So I sold it, at a significant financial loss with the market tanking, but I didn't care. I wanted a life where I still worked hard, but work wasn't what defined me. wanted a home, a house that looks less like a magazine and more like a life, the sort of place my Dad would smoke a pipe in, with high wooden beams, old tools and a place to use them, a house for a writer, a retreat for the dreamer.
People say that with change we grow. I'm not so sure I see it quite that way, but rather that we become what we always were, but had changed, molded or kept hidden to satisfy others. Changing our true nature to fit some preconceived notion of how the happy, successful person would live, or with whom. With the changes in my life,  with each friendship I've made and maintained over time, people more like myself, and less like who I was expected to spend time with, I'd become more true to myself. It's as if with each change, whether with loss or with happiness, with challenge, with new friends and new discoveries, the layers peel way like thin skin of an onion, exposing nerve endings to the chill air, awakening something that lay dormant for too long.

With that in mind, I simply loaded up that car with what I could carry, my dog in the backseat, happy simply to be where I was,  with whatever changes came. We wandered, he and I, until we found what was for us, home.

When I showed a professional associate the picture for the place that would finally become home with my husband, I was met with "you're going to LIVE there? It's so small!!  If I had your income, I'd be buying one of those big houses on the lake. Where are you going to shop? What are your neighbors going to think".

You know, I really don't CARE what the neighbor's think. I quit changing who I was to conform to society a long time ago, a foreigner to the immutable laws that TV and greed seem to have placed upon people. I simply wanted to come home and grab a tennis ball and go play with my dog in the yard. I didn't want to come home to a huge cavernous dwelling where I rattled around with the stranger I was becoming, heaving and sighing with the work of keeping that life up, uttering the sounds of someone engaged in a battle without arms.
My first summer here, the air was still warm with life and need. I looked around, I looked down at small things, green plants enduring in hard ground to find light and air, like stars amidst a night sky. I looked up straight into the sun, and for that brief moment, when I must turn away, I could see a pure clear circle, illuminating everything. I saw my shadow, and that of a black Lab, with a shape that was us, yet didn't define us, simply a form, in this place in time, following what was truly within us, wherever we went.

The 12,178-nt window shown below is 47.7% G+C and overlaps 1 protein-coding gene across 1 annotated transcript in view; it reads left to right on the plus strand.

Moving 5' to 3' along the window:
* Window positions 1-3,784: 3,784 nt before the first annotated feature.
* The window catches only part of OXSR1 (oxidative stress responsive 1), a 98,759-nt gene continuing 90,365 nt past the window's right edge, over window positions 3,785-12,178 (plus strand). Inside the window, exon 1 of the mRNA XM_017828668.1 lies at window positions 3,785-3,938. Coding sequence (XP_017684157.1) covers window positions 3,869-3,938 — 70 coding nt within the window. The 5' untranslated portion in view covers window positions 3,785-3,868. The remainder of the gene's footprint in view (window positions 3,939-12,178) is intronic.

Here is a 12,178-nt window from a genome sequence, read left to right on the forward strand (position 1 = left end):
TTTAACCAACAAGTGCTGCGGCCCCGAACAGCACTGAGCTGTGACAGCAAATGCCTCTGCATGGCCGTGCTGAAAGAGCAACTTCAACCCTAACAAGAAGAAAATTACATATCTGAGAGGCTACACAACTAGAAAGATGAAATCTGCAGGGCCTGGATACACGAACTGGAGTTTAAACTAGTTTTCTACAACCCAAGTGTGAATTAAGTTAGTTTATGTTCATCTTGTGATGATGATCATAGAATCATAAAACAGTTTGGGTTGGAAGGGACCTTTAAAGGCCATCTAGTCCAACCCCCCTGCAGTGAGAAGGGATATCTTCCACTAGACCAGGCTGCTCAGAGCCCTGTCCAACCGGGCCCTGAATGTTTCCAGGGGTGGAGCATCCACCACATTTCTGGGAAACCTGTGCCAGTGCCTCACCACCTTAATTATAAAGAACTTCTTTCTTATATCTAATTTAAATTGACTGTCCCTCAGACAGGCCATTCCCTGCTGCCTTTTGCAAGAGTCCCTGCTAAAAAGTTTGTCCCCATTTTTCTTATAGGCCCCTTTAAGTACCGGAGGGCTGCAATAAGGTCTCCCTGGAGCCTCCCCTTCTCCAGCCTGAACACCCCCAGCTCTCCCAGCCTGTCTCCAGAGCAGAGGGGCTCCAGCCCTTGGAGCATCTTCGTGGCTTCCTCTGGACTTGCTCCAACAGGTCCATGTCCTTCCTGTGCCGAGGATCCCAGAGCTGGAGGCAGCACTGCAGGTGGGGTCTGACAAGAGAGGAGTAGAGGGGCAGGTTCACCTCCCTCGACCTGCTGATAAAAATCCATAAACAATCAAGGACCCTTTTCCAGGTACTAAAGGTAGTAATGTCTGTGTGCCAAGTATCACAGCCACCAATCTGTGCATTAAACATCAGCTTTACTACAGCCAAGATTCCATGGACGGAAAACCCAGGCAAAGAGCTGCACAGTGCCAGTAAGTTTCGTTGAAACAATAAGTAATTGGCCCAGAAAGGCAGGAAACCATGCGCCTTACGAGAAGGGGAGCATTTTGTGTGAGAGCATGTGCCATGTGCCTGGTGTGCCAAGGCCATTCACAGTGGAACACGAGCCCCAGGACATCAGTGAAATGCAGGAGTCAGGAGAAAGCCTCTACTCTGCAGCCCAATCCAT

Life in essence, remains the same, even as it changes, these existing things have always been true. It's a small flower, small spots of fresh life, unheard poetry on the hidden side of a planet spinning in space. It's an articulated bark of welcome, it's the wag of a tail. It's darkness, light, and a great thirst to quench before winter's darkness is one of permanence, things you can not hold, but which fill up empty spaces in a life much better than material possession.
What would we be, were we shed of all those material things, of our possessions, our titles, of our names? The things in the forest have no name, they have no earthly riches, yet they still exist; they still are profound in their creation. The creatures of the forest have no titles, and survive based on skill and cunning, not their credit limit or the car they drive. The plants grow and thread and seek light, just as man, when shedding that which is unnecessary, sees the light that is often truth.

On the wall of my Dad's shop area is a old picture of a bullfight.  One he bought for the house as a newlywed which Mom took one look at and sent to the garage. We teased him a lot about it, and just looking at it brought he and my mom to laughter that ended with a kiss and a knowing smile. Yet, in looking at it today, I see the bull, not as a shape, with form and depth, a mass of muscle and bone inherent with the capacity to hurt, but simply a creature knowing what it needed, and willing to sacrifice so very much to keep it.

Behind his house, where deer once wandered down from the mountains, delicate and untouchable as smoke, leaving only tender footprints in the flower beds to mark their passing, stands a Big Box Mart or two, that blot out what is left of the timber and much of the sun. I remember my Dad watching them cut down the trees, with eyes like pieces of a broken plate, steadfast in his refusal to sell, as most of the neighbors did. This house is his home, a dwelling where he raised his kids and outlived two beloved wives, a place he will only leave when he ceases to breathe, the fight in him, only then, having flown away.
My room he has kept, just as it was in my youth.  The walls are still yellow,  my favorite color, a few stuffed animals in the corner, a poster on the closet door,  a music stand.

Mom's kitchen is unchanged but for the refrigerator, once covered with childlike artwork, now laid bare. The wall behind it in the family room that once framed drawings from grade school and ribbons from the science fair is now covered with commendations and more complex ribbons, pictures of airplanes and submarines and the children of the family, proudly swearing an oath to their country in a solemn moment of choice and service, each and every one of us.